Under French law, on the expiry of a commercial lease agreement, a tenant benefits, subject to certain conditions, from a statutory right to renew such lease agreement. Hence, a landlord cannot refuse the renewal of a commercial lease agreement without paying an eviction indemnity to the tenant. There are exceptions to this principle, for instance, in case of a serious and legitimate reason due to a breach committed by the tenant.
Pursuant to Article L. 145-14 of the French Commercial Code, the eviction indemnity must cover the entire loss sustained by the tenant due to the non-renewal of the lease agreement. The amount of the eviction indemnity is appraised based on, among other elements, the value of the business of the tenant, the business disruption, the costs for the relocation etc. There is no cap in place in the French Commercial Code with respect to the amount of the eviction indemnity.>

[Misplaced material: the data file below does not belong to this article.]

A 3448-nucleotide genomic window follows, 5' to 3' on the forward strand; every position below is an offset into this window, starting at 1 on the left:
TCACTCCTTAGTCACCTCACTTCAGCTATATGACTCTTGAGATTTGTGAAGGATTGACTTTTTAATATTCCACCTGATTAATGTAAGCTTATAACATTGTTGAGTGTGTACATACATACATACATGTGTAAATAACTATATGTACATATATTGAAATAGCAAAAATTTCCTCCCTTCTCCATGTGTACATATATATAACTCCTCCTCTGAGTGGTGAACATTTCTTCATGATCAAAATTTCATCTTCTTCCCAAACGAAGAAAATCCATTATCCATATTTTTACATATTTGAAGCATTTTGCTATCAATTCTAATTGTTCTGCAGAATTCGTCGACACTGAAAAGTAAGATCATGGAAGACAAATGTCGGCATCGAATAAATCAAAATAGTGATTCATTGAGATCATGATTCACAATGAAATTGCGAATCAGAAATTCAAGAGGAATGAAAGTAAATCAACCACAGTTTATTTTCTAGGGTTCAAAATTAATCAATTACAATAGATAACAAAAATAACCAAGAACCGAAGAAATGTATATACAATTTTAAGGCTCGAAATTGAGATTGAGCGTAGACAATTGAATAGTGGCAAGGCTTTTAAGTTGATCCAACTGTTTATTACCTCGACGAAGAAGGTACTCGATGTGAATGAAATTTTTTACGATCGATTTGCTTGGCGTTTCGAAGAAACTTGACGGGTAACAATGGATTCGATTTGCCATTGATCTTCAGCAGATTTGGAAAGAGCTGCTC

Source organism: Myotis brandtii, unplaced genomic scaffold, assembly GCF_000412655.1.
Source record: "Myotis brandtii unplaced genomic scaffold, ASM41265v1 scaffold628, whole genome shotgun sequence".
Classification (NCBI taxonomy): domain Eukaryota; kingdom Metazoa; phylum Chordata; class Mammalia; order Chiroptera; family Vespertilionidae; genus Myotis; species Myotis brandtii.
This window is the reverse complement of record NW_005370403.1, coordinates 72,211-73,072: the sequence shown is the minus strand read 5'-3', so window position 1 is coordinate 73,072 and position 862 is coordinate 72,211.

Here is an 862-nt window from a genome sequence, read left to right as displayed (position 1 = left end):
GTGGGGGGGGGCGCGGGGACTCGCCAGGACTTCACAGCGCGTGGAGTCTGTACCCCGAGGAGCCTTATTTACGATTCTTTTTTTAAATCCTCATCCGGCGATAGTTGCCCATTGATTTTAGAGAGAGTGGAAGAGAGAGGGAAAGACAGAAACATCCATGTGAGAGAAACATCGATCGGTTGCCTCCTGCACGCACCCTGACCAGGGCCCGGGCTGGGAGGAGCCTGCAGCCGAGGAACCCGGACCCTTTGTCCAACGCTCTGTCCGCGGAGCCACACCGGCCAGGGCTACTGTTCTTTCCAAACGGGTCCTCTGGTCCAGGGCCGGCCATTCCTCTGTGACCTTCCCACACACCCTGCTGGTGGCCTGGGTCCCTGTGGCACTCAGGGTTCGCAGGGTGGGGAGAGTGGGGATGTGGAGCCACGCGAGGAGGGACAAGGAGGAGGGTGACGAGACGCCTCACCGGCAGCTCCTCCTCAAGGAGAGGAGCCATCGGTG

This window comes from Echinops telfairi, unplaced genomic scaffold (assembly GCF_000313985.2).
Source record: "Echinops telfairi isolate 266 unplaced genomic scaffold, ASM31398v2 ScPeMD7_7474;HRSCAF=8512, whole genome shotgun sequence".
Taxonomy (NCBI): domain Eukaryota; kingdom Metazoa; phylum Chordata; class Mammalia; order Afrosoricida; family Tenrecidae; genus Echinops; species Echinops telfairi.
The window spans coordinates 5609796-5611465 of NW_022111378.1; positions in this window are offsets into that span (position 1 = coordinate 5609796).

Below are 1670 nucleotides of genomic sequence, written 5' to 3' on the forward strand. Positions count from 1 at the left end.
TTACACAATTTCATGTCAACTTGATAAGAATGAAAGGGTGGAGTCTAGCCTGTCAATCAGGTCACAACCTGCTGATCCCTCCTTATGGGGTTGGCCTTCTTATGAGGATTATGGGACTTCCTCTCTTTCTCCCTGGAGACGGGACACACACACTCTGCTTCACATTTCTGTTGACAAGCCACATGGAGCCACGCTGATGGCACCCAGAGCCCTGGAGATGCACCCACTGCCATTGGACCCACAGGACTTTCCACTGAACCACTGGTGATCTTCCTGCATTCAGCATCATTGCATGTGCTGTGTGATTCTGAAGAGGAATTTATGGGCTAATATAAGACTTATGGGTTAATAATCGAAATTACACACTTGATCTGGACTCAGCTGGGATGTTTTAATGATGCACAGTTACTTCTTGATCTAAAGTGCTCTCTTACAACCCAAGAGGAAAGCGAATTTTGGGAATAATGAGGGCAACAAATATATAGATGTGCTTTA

This legal provision is a public policy provision. Thus, provisions in commercial lease agreements seeking to waive or even cap this eviction indemnity are deemed unwritten (“clause réputée non écrite”).
This legal provision is indeed a pillar of the regime of commercial lease agreements in France. However, since the amount of the eviction indemnity cannot be determined in advance and can sometimes even be higher than the value of the leased property itself, it could be argued by landlords that Article L. 145-14 of the French Commercial Code is a violation of the fundamental right to property.
In this context, the “Cour de Cassation” - the highest court in the French judiciary - referred to the Constitutional Council (“Conseil constitutionnel”) an application for a priority preliminary ruling on the issue of constitutionality (“Question prioritaire de constitutionnalité” or “QPC”) on Article L. 145-14 of the French Commercial Code.
In its decision issued on 5 March 2021, the Constitutional Council highlights that the objective of Article L. 145-14 of the French Commercial Code is, in essence, to protect the operation and viability of businesses and that the uncapped eviction indemnity is a proportionate measure to achieve this objective. The Constitutional Council thus ruled that Article L. 145-14 of the French Commercial Code is compliant with the French Constitution.